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The Daily Life of a Compulsive Writer

Life as a Poster Child for Heretics December 11, 2010

Filed under: Religion — katblogger @ 11:24 AM
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Let me tell you, it’s not fun. I kept the whole ‘atheist’ thing in the dark until ninth grade, when I finally thought my classmates were accepting enough to handle it. Well, not everyone, but mostly. Our school speaks thirty-seven languages, and I swear it feels like half my friends are lesbian or bi. It’s a melting pot. Why couldn’t they accept me?

At first, things were tough. When I finally replied, “No, I’m not religious. I don’t think there’s a real higher power out there,” in my physics class, one religious male (I seem to run into a lot of those, for some reason) commented scathingly, “That must be a really sad way to live.”

No, I thought. It’s really not. But I didn’t say anything. Because I was already understanding that this was what I was up against. I was a white, upper middle class teenage girl. I’d never been part of a minority before, not really. Now, though… it sucked.

Probably the worst moment was at a sleepover, roughly a year ago, with some of my friends and I. Somehow, the topic turned to religion. One of my friends was a devout Baptist. Here’s our conversation, as well as I can remember it.

“So tell me,” I asked, “is Gandhi going to Hell?”

“Unfortunately, yes,” she replied.

Whatever section of the Baptist branch she belonged too, it sure was harsh. Poor Gandhi. I thought, and then asked a question I would come to regret. “Do you think I’m going to Hell?”

I was hoping, however foolishly, that she would consider it. That it would be a lot harder to condemn someone she knew, someone who’d sat next to her on school trips, chatted about silly hobbies in study hall, and commiserated about love lives, to an eternity of suffering in fire. But I guess, at the time, it wasn’t.

“You are,” she said. To give her credit, she didn’t sound too happy about it.

I looked away, feeling the same kind of pain I still feel remembering this now. The pain anyone feels when they realize that even the people they know think they’re doomed. Like the gay boy I talked to who admitted, “My grandmother tells me, ‘I love you, but you’re going to burn in hell.'” Or the Wiccan who’s been called Satanic by her own family. “Do you think I deserve it?” I asked.

No one answered.

Even now, that memory is still painful. But on the bright side, that friend has been changing. Even a few months ago, she admitted that she no longer believes that everything in the Bible is strictly true. I can’t say how much of that is because of education, or just her own thought processes, but I hope that I had some hand in it. Because, as it turns out, it is a lot harder to condemn someone you know. The stereotype of the heathen, immoral, baby eating atheist doesn’t hold up to real life.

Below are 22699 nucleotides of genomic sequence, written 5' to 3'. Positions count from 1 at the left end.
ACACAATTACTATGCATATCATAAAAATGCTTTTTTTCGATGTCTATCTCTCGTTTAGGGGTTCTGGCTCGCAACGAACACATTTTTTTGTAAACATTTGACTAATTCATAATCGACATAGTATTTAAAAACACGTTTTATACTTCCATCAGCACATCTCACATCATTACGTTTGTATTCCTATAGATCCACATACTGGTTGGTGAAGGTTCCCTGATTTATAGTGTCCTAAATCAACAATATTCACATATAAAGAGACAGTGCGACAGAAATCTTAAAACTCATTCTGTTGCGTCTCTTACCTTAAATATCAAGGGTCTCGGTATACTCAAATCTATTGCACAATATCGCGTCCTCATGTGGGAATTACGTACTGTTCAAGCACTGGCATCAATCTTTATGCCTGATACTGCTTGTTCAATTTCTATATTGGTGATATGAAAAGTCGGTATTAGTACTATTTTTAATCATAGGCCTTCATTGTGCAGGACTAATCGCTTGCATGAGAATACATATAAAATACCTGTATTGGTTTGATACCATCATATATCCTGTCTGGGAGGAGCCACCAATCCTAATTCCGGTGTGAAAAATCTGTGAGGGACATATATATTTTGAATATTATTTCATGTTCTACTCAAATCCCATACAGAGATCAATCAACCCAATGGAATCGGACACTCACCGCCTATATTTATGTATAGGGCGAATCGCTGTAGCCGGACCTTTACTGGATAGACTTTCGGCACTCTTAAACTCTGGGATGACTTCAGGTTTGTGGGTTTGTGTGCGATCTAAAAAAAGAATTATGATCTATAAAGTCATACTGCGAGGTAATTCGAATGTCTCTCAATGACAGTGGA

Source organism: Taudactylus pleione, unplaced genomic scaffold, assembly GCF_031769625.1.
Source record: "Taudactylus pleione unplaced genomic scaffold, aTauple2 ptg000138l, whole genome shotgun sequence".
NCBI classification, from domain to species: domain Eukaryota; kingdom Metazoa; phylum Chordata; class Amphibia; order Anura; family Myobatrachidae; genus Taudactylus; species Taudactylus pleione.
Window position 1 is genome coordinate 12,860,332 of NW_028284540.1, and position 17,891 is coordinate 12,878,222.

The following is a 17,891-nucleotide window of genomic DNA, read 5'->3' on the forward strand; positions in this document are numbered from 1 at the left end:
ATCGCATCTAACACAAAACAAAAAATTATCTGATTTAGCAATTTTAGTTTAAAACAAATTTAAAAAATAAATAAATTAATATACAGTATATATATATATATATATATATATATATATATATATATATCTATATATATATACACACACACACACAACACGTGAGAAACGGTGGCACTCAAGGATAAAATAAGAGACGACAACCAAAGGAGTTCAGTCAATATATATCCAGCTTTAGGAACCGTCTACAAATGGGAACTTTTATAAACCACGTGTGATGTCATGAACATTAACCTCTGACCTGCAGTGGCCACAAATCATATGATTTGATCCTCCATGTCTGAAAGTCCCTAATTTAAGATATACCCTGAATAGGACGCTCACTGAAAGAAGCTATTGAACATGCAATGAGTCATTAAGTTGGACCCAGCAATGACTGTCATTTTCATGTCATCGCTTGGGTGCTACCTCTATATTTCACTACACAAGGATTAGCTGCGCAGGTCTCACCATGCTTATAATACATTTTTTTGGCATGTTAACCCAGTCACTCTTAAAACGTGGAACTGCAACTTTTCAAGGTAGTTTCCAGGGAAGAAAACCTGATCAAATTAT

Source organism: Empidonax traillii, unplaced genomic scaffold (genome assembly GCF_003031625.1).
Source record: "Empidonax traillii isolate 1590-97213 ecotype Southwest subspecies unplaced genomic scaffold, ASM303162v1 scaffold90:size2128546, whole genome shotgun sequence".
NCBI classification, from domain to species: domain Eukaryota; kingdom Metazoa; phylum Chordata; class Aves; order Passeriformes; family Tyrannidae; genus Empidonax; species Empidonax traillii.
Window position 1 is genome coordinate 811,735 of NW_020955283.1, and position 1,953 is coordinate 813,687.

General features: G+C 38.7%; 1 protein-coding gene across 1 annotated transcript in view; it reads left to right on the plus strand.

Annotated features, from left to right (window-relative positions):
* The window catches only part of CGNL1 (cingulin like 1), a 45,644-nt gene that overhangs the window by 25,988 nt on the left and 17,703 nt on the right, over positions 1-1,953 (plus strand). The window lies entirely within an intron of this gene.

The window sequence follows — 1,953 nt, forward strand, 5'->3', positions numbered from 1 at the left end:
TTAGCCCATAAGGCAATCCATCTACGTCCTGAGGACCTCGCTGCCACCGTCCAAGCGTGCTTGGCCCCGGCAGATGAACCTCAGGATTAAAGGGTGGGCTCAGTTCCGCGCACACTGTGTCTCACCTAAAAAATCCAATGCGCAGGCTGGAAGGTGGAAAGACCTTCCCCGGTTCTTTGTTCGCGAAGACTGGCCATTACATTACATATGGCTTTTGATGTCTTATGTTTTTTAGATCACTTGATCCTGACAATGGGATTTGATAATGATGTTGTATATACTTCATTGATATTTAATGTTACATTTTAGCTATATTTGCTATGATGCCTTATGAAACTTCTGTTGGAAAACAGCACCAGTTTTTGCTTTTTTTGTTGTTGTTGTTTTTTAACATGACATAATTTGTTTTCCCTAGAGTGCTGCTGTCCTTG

As an atheist, I don’t need to go door to door to win converts. I don’t even want converts. I just want acceptance. And really, to get acceptance all I have to do is be there, to prove everyone else wrong.

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Thanks for Your Blanket Judgement on My Life November 22, 2010

Filed under: Religion — katblogger @ 11:03 PM
Tags: , , ,

Ah, being an atheist is such fun.

This particular drama started in school on Friday, three minutes before the bell. I was joking with a guy about the fact that marriage in America seems to be unstable – almost half of married couples divorce. Another guy – from now on I shall refer to him as Jesus Freak #1 – butted it. “Marriage is failing,” he informed me, “because America is a godless country.”

Before I could reply, another girl interrupted, “You did not just say that. Are you saying that if America was a… godful country, we would have better marriage rates?”

“The basis for a good relationship,” Jesus Freak #1 maintained, “is a good relationship with God.”

“I can’t believe you really just said that,” I said.

“That’s a typical response from you, Kat,” he replied, in his typical holier-than-thou voice.

Trust me, things would have gotten nasty if the bell hadn’t rung. But for the rest of the day, I couldn’t get this conversation out of my head. It was just so ridiculous. So in case I never get a chance to say this to your face, Jesus Freak #1, here’s my atypical response, besides loaning him this book, which he sorely needs.

                                                                           amazon.com

First, do you have any idea how arrogant you sound? What gives you the right to define a good relationship, and what causes one? You’re like, seventeen. I seriously doubt you know everything about life.

Second, you do realize you’re talking to a human being, right? A human being with thoughts and feelings, not just some stupid ideal of the godless heathen. Although, honestly, I’m better behaved than you. I don’t presume to judge other people’s relationships.

Third, my relationships are perfectly fine, thank you very much. Should I just go and tell my friends and family, “Whoops, I’m an atheist. I might as well cut all my ties, curl up in a hole and die, huh? After all, Jesus Freak #1 told me I don’t have the basis for a good relationship.”

Finally, I almost feel sorry for you. Because whatever world you live in, it’s definitely not reality. And it’s true that there are lots of great Christians out there, which give me hope when people like you try to drag the entire religion down into the dust. However, there are also lots of great people out there who are not Christians. But I guess you’ll never really get to know them, because, you know, they can’t form strong relationships.